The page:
Conclusions

Through these surveys, we described the cross-sectional profiles of sIBM in Japan. Many patients described psychological/mental and financial anxiety because of the aged profile of sIBM patients. The profiles of sIBM patients are similar to those in Western countries.

Keywords

Sporadic inclusion body myositis Multicenter survey Questionnaire Aging Muscle disease

Background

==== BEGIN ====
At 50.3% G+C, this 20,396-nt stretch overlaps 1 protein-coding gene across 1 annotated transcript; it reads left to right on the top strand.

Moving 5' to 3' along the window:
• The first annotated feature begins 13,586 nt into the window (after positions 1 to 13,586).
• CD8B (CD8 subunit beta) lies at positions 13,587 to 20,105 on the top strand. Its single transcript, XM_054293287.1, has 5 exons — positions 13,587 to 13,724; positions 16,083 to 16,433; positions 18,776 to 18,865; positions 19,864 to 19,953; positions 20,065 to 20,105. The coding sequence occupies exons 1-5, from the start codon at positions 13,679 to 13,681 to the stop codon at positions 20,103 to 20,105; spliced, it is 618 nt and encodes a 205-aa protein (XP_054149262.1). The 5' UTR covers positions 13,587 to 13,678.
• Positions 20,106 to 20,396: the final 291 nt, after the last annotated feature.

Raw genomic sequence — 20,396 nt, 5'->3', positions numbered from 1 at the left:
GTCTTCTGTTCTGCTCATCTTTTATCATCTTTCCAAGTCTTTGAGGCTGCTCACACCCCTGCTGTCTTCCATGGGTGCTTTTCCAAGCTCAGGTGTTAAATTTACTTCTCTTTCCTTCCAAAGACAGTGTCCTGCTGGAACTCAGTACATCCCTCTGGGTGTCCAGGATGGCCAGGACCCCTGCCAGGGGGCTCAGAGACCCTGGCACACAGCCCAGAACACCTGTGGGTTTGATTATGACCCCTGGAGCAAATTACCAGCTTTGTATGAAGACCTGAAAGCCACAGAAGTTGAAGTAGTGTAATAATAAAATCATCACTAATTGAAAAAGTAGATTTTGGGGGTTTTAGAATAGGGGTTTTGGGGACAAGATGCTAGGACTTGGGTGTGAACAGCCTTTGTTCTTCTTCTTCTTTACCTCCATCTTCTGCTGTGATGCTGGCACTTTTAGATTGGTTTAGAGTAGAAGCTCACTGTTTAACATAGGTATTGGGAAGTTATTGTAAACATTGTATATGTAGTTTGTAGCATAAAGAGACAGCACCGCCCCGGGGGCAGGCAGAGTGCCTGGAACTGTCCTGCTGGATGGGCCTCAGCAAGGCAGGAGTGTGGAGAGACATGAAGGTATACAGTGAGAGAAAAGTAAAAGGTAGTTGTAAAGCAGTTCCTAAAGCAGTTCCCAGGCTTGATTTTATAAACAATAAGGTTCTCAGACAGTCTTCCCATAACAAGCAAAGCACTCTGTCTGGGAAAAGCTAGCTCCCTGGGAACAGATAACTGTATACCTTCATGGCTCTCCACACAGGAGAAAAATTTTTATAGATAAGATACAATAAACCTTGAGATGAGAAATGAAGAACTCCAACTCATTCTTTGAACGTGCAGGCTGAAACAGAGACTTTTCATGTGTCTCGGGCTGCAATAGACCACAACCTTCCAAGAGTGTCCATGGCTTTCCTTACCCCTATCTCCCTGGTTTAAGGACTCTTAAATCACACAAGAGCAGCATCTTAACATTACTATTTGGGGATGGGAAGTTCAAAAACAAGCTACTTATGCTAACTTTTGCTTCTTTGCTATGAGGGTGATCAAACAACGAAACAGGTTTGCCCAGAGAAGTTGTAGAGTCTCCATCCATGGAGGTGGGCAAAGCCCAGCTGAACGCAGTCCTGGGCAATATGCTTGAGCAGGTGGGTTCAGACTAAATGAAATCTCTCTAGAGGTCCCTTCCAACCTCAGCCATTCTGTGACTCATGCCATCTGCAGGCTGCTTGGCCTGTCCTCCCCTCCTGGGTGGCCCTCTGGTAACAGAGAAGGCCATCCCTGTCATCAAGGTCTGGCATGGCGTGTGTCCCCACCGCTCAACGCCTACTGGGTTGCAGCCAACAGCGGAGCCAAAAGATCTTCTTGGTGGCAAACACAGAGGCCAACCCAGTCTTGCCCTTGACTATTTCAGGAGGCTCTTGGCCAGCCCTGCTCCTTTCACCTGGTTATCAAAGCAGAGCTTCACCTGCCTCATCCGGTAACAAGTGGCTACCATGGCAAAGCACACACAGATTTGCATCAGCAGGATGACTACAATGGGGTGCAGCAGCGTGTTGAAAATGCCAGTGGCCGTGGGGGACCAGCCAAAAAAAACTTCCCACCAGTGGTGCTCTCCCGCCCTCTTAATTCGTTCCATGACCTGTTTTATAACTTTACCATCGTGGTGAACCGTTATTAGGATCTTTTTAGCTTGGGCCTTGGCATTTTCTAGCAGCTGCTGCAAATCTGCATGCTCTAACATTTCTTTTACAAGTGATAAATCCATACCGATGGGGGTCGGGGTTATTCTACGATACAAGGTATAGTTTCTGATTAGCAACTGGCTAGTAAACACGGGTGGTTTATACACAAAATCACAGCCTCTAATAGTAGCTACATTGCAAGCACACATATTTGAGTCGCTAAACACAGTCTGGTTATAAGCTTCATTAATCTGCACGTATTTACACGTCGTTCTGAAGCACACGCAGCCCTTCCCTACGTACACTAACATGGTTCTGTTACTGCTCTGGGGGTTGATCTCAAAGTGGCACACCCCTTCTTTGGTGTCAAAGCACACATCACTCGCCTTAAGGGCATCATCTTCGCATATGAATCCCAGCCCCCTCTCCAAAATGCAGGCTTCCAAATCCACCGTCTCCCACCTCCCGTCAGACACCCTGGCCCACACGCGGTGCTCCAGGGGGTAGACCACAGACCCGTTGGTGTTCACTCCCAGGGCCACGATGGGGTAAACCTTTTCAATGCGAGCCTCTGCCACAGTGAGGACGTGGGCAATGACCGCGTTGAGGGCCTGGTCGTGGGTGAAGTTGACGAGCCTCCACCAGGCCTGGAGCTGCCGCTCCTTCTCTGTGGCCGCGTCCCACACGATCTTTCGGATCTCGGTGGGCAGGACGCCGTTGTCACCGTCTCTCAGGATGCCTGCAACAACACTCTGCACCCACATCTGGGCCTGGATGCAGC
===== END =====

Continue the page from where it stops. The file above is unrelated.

Sporadic inclusion body myositis (sIBM) is the most common form of inflammatory myopathy in those over the age of 50 years in Western countries [13]. Muscle weakness and atrophy in the quadriceps, wrist flexor, and finger flexors are typical neurological findings of sIBM. Muscle biopsy typically reveals endomysial inflammation, invasion of mononuclear cells into non-necrotic fibers, and rimmed vacuoles, suggesting that inflammation and degeneration are co-existed in the pathological mechanism. The prevalence in Caucasians ranges between 4.9 and 14.9 per million but is only 1.07 in Turkey [4]. We previously performed a retrospective survey of Japanese patients diagnosed with sIBM at the National Center of Neurology and Psychiatry (NCNP) [5]. Even though the awareness of sIBM by physician after 1970s contributes to the detection bias, the increasing incidence of sIBM in Japan was followed by the rapid change in dietary habits from a traditional style to a Westernized diet after World War II, fascinating the speculation that this change in dietary habits might have an influence on the increasing number of patients with sIBM in Japan. Other groups have also reported that the number of Japanese patients with sIBM appears to have increased in recent years [6]. It is important to describe the detail of the clinical phenotypes in Japan to elucidate the influence of dietary components and genetic factors on the pathophysiology of sIBM. To further understand the cross-sectional profile of patients with sIBM in Japan, we surveyed patient data for 146 cases gathered through a multicenter study in Japan for the first time. We also performed a questionnaire survey of 67 patients and their direct caregivers to elucidate the natural history of the disease and aspects relating to anxiety. Through these surveys, we described the cross-sectional profiles of sIBM in Japan.